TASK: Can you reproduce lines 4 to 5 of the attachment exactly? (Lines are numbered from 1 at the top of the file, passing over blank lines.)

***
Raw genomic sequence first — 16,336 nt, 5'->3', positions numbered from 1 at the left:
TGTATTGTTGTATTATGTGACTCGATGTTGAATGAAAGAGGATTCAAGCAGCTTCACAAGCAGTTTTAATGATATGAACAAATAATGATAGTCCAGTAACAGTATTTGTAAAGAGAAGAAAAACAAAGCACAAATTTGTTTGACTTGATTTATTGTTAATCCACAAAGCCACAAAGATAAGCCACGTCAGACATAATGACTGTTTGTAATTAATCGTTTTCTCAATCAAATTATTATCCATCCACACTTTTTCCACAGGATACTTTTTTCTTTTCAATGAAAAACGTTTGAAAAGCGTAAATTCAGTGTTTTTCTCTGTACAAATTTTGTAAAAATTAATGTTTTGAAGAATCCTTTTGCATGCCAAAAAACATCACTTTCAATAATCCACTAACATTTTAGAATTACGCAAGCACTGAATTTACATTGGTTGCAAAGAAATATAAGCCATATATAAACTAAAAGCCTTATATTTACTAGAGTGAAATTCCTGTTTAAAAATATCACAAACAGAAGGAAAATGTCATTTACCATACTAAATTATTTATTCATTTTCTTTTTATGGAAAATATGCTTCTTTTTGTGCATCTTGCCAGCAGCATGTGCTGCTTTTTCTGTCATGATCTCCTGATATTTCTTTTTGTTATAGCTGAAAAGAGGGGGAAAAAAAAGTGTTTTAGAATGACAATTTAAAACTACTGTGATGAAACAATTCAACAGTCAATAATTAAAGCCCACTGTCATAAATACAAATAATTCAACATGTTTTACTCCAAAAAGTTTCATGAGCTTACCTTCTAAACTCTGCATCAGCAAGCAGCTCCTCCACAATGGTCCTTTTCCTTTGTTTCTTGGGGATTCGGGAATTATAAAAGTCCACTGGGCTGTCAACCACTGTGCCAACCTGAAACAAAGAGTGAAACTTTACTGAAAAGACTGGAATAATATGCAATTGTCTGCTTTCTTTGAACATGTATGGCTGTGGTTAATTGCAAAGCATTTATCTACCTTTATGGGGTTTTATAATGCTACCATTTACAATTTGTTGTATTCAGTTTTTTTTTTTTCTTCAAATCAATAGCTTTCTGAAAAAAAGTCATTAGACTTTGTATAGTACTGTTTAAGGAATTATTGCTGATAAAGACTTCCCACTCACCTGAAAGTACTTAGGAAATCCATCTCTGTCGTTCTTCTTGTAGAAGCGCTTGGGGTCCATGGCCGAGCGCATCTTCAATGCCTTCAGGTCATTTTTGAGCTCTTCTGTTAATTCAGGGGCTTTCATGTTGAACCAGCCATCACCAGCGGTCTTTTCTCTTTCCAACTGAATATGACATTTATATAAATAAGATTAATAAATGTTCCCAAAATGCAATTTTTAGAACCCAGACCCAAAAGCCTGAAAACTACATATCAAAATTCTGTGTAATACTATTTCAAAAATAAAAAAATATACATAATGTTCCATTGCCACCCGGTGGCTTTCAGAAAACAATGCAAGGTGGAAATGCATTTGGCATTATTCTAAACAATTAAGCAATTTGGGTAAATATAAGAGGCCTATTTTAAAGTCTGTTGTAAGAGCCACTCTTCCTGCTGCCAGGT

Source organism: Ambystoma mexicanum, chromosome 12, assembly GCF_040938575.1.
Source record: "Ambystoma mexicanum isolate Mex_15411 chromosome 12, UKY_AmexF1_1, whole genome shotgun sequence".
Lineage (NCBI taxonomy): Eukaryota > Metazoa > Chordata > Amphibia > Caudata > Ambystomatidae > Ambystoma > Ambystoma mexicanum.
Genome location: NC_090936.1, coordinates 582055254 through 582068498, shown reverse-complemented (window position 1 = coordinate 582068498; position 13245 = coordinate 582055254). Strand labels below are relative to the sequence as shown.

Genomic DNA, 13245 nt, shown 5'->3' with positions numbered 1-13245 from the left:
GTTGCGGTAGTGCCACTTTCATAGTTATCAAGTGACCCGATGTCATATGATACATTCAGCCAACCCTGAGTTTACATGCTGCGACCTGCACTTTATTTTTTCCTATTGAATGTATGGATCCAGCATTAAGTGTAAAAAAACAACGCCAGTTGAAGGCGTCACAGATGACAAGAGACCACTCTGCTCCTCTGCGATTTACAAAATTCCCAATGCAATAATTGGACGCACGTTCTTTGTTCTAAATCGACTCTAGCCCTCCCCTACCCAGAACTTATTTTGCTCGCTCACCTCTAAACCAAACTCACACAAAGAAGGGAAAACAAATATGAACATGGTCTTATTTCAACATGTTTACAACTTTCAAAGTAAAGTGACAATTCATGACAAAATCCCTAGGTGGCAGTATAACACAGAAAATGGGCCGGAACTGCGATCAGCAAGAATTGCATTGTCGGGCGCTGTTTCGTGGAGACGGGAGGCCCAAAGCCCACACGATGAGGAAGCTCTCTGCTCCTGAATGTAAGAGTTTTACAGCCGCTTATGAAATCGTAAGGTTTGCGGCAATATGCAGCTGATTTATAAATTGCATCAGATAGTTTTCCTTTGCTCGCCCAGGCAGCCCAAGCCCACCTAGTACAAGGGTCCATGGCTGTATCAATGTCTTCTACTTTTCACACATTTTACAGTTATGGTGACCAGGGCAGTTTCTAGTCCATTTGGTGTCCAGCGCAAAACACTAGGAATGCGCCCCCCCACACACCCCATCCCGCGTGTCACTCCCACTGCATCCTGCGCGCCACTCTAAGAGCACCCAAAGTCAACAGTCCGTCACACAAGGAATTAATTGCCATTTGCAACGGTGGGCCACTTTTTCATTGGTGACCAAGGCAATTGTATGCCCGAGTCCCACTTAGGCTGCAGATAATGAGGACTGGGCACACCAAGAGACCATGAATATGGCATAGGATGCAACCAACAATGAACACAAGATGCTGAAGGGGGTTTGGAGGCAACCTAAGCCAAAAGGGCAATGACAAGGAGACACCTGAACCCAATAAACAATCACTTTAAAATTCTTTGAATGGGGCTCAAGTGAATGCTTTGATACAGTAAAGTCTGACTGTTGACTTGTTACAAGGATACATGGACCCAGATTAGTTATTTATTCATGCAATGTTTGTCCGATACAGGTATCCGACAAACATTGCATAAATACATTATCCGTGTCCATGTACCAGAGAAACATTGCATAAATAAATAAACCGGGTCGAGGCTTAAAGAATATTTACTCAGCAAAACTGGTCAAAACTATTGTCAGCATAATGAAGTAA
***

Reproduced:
Source record: "Ambystoma mexicanum isolate Mex_15411 chromosome 12, UKY_AmexF1_1, whole genome shotgun sequence".
Lineage (NCBI taxonomy): Eukaryota > Metazoa > Chordata > Amphibia > Caudata > Ambystomatidae > Ambystoma > Ambystoma mexicanum.